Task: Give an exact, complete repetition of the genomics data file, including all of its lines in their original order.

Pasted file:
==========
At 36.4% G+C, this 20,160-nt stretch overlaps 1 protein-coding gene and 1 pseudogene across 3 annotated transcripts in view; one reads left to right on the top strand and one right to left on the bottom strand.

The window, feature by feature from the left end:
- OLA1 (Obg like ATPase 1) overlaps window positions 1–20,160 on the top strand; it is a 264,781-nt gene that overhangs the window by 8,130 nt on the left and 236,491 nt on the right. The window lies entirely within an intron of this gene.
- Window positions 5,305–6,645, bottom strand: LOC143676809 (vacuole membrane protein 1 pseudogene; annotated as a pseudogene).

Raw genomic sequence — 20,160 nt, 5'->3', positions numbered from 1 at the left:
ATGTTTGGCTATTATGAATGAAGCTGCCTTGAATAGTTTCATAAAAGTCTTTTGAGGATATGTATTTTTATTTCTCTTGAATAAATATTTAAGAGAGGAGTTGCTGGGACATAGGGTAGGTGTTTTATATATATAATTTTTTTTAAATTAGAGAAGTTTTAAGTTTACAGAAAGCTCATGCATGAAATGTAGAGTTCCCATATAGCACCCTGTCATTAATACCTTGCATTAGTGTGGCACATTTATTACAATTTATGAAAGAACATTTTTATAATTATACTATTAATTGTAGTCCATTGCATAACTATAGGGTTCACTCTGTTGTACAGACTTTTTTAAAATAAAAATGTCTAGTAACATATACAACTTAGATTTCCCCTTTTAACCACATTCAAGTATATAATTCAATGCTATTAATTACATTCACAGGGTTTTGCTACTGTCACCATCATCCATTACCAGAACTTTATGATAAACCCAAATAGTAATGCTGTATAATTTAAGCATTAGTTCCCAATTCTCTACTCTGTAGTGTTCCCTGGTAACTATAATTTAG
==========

At 36.4% G+C, this 20,160-nt stretch overlaps 1 protein-coding gene and 1 pseudogene across 3 annotated transcripts in view; one reads left to right on the top strand and one right to left on the bottom strand.

The window, feature by feature from the left end:
- OLA1 (Obg like ATPase 1) overlaps window positions 1–20,160 on the top strand; it is a 264,781-nt gene that overhangs the window by 8,130 nt on the left and 236,491 nt on the right. The window lies entirely within an intron of this gene.
- Window positions 5,305–6,645, bottom strand: LOC143676809 (vacuole membrane protein 1 pseudogene; annotated as a pseudogene).

Raw genomic sequence — 20,160 nt, 5'->3', positions numbered from 1 at the left:
ATGTTTGGCTATTATGAATGAAGCTGCCTTGAATAGTTTCATAAAAGTCTTTTGAGGATATGTATTTTTATTTCTCTTGAATAAATATTTAAGAGAGGAGTTGCTGGGACATAGGGTAGGTGTTTTATATATATAATTTTTTTTAAATTAGAGAAGTTTTAAGTTTACAGAAAGCTCATGCATGAAATGTAGAGTTCCCATATAGCACCCTGTCATTAATACCTTGCATTAGTGTGGCACATTTATTACAATTTATGAAAGAACATTTTTATAATTATACTATTAATTGTAGTCCATTGCATAACTATAGGGTTCACTCTGTTGTACAGACTTTTTTAAAATAAAAATGTCTAGTAACATATACAACTTAGATTTCCCCTTTTAACCACATTCAAGTATATAATTCAATGCTATTAATTACATTCACAGGGTTTTGCTACTGTCACCATCATCCATTACCAGAACTTTATGATAAACCCAAATAGTAATGCTGTATAATTTAAGCATTAGTTCCCAATTCTCTACTCTGTAGTGTTCCCTGGTAACTATAATTTAG